September 24, 2012 — The Alaska Health Department is still reviewing a proposal to further restrict funding for abortion care in health insurance programs for low-income state residents, the AP/Anchorage Daily News reports (AP/Anchorage Daily News, 9/20).
Under the proposed rule, the state would only cover abortion care through Medicaid or Denali KidCare -- joint state-federal health insurance programs -- if a provider certifies that the procedure is medically necessary. Current state law defines medically necessary abortions as those that address "a condition harmful to the woman's physical or psychological health." However, the proposal states that coverage would only apply if "the health of the mother is endangered by the pregnancy."
Sen. Hollis French (D) in a letter to Alaska's health commissioner said the proposed regulations would reinstate rules overturned by the state Supreme Court in 2001. A legal opinion requested by French found that the "medically necessary" standard would become narrower under the proposed regulation and would be "reasonably likely" to be found unconstitutional (Women's Health Policy Report, 7/31).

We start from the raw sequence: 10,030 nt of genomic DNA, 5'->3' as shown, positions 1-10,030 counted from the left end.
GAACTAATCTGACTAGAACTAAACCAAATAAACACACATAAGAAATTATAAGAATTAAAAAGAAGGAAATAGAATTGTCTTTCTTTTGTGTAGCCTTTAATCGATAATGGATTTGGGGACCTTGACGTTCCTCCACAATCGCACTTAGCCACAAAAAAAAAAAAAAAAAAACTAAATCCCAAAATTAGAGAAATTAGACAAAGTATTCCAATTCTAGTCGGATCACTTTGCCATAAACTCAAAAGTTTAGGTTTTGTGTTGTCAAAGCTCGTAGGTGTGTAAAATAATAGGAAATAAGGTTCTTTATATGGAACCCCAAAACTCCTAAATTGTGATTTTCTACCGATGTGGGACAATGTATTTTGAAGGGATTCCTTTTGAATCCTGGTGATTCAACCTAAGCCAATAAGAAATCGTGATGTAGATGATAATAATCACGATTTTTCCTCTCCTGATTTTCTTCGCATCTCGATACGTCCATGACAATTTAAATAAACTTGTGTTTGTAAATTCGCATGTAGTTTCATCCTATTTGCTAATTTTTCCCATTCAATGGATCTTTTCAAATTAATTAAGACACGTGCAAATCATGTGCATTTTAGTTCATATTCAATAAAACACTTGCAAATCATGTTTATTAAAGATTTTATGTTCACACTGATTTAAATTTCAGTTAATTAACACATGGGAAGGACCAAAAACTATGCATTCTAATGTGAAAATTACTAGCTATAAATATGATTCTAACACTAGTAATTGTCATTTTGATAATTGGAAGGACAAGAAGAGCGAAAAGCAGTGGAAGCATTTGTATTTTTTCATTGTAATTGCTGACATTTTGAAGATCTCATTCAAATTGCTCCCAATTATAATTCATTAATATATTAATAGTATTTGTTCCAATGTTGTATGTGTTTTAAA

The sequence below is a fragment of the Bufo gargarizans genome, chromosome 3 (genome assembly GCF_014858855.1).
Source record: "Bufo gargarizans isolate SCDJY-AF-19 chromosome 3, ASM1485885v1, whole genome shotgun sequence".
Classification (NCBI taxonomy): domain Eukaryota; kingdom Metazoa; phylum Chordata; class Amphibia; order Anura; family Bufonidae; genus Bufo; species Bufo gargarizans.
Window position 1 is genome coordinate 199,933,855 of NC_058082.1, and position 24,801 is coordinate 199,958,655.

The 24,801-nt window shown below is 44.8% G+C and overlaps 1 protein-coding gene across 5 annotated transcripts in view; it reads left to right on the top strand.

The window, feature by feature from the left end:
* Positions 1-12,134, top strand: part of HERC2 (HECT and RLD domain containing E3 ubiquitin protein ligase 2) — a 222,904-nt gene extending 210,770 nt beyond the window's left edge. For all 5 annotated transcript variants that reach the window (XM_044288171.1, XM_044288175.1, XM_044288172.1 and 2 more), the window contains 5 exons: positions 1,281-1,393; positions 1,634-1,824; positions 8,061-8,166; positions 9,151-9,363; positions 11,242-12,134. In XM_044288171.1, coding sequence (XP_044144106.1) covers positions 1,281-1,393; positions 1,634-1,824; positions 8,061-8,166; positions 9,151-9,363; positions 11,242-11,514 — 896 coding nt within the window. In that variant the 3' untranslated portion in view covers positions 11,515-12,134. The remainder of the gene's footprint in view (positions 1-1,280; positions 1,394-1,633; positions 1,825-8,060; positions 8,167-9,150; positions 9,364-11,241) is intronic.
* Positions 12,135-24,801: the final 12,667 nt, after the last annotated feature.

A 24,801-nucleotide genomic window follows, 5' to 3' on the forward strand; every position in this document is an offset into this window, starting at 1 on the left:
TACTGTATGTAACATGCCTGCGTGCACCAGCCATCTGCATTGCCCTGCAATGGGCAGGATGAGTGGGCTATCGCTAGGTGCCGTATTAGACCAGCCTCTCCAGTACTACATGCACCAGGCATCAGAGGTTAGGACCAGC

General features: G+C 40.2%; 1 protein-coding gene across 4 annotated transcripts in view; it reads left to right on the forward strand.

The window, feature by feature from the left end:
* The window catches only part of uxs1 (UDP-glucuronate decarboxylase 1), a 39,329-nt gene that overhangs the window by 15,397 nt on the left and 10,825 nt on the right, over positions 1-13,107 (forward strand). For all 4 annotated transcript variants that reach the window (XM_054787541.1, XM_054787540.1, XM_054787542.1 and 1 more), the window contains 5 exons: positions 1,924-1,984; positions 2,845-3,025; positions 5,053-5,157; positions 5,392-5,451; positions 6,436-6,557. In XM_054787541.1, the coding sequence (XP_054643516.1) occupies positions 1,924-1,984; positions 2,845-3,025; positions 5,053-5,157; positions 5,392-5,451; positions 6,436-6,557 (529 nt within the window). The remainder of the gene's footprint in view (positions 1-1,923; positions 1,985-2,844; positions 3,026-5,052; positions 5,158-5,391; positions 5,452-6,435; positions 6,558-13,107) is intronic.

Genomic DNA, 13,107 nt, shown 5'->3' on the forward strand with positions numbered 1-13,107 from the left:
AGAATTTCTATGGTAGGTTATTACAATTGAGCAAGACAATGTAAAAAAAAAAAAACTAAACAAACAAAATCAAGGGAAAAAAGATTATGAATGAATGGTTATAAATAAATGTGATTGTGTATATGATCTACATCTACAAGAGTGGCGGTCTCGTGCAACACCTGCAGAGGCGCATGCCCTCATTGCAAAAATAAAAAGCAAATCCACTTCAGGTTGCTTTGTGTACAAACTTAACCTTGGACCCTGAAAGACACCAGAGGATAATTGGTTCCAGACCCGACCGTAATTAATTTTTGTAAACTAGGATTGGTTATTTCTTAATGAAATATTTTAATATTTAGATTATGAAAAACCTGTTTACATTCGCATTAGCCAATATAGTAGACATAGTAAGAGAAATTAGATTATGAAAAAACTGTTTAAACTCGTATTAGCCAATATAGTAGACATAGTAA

Alaska's health commissioner has said that the state health department did not intend to narrow the definition and that it would address whether to make wording changes after reviewing public comments (AP/Anchorage Daily News, 9/20).
Repro Health Watch — an exciting new edition of the Women’s Health Policy Report — compiles and distributes media coverage of proposed and enacted state laws and ballot initiatives affecting women's access to comprehensive reproductive health care, as well as litigation in response to those provisions.